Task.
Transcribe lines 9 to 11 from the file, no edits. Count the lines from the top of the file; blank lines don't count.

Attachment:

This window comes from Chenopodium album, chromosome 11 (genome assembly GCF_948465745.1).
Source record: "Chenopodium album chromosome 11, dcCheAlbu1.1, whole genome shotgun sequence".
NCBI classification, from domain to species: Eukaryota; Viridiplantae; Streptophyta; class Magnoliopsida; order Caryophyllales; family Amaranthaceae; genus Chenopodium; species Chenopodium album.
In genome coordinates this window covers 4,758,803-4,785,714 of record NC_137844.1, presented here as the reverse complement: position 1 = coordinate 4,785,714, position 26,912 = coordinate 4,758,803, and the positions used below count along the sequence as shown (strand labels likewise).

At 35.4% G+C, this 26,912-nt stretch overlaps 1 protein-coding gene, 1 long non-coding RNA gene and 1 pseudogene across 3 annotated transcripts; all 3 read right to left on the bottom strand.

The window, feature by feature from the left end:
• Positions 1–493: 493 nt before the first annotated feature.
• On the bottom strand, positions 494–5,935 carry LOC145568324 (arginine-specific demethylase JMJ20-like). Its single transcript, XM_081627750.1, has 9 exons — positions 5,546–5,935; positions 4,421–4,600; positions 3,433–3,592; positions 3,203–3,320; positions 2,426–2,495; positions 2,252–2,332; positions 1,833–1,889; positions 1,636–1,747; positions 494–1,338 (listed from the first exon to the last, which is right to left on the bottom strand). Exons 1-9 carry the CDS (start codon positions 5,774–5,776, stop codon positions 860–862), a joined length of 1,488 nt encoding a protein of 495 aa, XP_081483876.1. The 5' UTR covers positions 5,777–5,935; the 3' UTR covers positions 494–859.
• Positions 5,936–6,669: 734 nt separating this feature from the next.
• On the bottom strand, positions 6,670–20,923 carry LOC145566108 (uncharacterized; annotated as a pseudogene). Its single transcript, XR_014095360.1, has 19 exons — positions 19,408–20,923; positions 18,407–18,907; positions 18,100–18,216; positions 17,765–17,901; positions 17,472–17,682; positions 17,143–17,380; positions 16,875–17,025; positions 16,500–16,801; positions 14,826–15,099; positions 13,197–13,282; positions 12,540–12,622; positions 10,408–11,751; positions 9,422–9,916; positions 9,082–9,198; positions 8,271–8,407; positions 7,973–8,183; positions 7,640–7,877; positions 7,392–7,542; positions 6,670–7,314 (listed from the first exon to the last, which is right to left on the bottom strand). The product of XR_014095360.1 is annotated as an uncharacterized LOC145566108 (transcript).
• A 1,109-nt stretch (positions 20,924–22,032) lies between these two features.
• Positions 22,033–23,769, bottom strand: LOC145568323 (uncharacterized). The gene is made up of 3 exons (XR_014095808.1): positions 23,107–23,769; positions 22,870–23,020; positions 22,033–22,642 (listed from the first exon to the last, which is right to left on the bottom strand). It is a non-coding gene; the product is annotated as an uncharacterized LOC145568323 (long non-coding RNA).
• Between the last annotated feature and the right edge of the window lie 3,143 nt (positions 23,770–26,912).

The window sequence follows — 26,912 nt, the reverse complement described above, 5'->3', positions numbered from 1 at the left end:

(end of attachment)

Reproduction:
• Positions 5,936–6,669: 734 nt separating this feature from the next.
• On the bottom strand, positions 6,670–20,923 carry LOC145566108 (uncharacterized; annotated as a pseudogene). Its single transcript, XR_014095360.1, has 19 exons — positions 19,408–20,923; positions 18,407–18,907; positions 18,100–18,216; positions 17,765–17,901; positions 17,472–17,682; positions 17,143–17,380; positions 16,875–17,025; positions 16,500–16,801; positions 14,826–15,099; positions 13,197–13,282; positions 12,540–12,622; positions 10,408–11,751; positions 9,422–9,916; positions 9,082–9,198; positions 8,271–8,407; positions 7,973–8,183; positions 7,640–7,877; positions 7,392–7,542; positions 6,670–7,314 (listed from the first exon to the last, which is right to left on the bottom strand). The product of XR_014095360.1 is annotated as an uncharacterized LOC145566108 (transcript).
• A 1,109-nt stretch (positions 20,924–22,032) lies between these two features.